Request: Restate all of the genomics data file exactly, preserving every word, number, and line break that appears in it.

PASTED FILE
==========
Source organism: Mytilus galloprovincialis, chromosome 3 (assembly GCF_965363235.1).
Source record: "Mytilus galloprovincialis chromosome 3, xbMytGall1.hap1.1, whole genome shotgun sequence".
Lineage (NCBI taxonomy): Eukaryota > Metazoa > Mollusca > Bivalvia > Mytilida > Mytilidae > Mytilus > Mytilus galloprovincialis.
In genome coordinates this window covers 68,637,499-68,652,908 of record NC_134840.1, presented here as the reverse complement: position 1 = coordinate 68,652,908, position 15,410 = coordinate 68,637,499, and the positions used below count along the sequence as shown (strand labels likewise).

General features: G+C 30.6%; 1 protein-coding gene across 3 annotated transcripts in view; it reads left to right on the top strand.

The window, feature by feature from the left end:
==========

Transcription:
Source organism: Mytilus galloprovincialis, chromosome 3 (assembly GCF_965363235.1).
Source record: "Mytilus galloprovincialis chromosome 3, xbMytGall1.hap1.1, whole genome shotgun sequence".
Lineage (NCBI taxonomy): Eukaryota > Metazoa > Mollusca > Bivalvia > Mytilida > Mytilidae > Mytilus > Mytilus galloprovincialis.
In genome coordinates this window covers 68,637,499-68,652,908 of record NC_134840.1, presented here as the reverse complement: position 1 = coordinate 68,652,908, position 15,410 = coordinate 68,637,499, and the positions used below count along the sequence as shown (strand labels likewise).

General features: G+C 30.6%; 1 protein-coding gene across 3 annotated transcripts in view; it reads left to right on the top strand.

The window, feature by feature from the left end: